Anika : I don’t think so. Isn’t questioning something you’ve seen generations of your family grow and live with happily for so long dangerous and simply troublemaking?

                                                                                                                                                                  

Me : Let’s come to politics. Within the following social environments with regard to the political scene of India, are you allowed to have an opinion different from the others in the group, and if not, are you alright with this situation?

a. Family
b. Friends
c. the office/colleagues

AK, 24 : I don’t know what to make of Indian politics at all. At this point it’s just scandal after scam after screaming and shouting on news channels. When it comes to having an opinion, it really doesn’t matter in any of the social groups you mentioned, because I don’t have one. I don’t know what I’m supposed to think or say or do when it comes to politics, or religion, or even food. And really, what’s the point? The moment you say one thing, ten people descend on you like vultures and rip you to shreds, whether you’re right or wrong, because you can’t have the last word on anything.

Me : That’s not always true, I’ve found. Would you find it easier to have an opinion or view on something if you aired a disclaimer like ‘I leave it to you to accept my view or not’ before you aired that opinion in a particular situation?

AK : Pointless, I think. Just a few more words that will be ignored and I’ll end up going through either the same shit or a very awkward silence once I’m done talking.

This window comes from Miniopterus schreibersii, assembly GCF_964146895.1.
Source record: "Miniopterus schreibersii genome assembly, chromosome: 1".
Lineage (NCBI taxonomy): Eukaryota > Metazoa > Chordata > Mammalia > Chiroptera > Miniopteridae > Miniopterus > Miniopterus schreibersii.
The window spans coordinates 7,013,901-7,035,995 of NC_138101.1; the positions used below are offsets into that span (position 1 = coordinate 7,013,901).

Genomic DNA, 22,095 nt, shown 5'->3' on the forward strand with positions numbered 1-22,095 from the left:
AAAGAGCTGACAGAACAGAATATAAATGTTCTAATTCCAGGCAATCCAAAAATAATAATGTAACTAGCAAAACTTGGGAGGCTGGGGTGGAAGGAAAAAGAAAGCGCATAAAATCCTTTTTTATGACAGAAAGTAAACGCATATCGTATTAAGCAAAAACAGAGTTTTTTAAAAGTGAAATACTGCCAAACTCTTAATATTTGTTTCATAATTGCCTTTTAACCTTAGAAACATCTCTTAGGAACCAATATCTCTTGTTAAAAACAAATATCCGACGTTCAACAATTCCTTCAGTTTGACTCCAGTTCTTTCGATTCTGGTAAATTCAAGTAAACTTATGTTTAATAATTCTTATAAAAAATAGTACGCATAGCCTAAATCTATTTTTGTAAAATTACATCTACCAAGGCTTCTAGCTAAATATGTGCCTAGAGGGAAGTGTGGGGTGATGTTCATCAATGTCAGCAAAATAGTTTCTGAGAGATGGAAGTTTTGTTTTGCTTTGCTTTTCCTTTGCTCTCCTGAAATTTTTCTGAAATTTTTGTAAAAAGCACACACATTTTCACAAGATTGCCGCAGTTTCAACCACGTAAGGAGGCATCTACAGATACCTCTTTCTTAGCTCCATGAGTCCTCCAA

These three short excerpts are highly indicative of the trend a majority of the conversations followed. I’m not sure how clear it is at this point to you how confused and more importantly, scared, most of the people I spoke to are about having an opinion. One poor girl asked me to stop the interview because she felt embarrassed that she didn’t have an opinion on most of the things I put up for discussion with her.

“I’m too afraid to have an opinion, because what if it’s wrong and I end up the butt of jokes for years to come?”

With all of the information I gathered, I created a vocabulary of colour, line and form, and created compositions for paintings that are split into two major styles of painting : abstract and figurative. While the series might seem disjointed and as though two of them have been squeezed together into one, the whole body of work is in fact just one singular series that encapsulates the valid fear of trying to say something different and being pulled out of the crowd and made to stand alone in full view.

I hope the point comes across more clearly once you see some of the new paintings that will be put up in a blogpost in the near future.

I leave you with this : opine, without fear of being ridiculed and sidelined, because the world will remember you for what you say and do, not by only one or the other. You cannot do either without knowing where you stand.

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One thought on “Opinions

  1. I started writing an essay and realized I could make it into a new blog post. So, I will only post my comments regarding your article here.

    The problem with families in itself, is that children are treated like children, even if they have a job, live in another state or country. Thus, their opinions apparently don’t matter. In my place, we do discuss topics like money for university, changes to the house, and marriage (GAH!)

    I am not an atheist, however I do not believe as devoutly as some people might do.

    Having an opinion is never a bad thing, and airing it definitely isn’t. But sometimes, it’s better to see the time, place and situation in which you are before spouting it all aloud.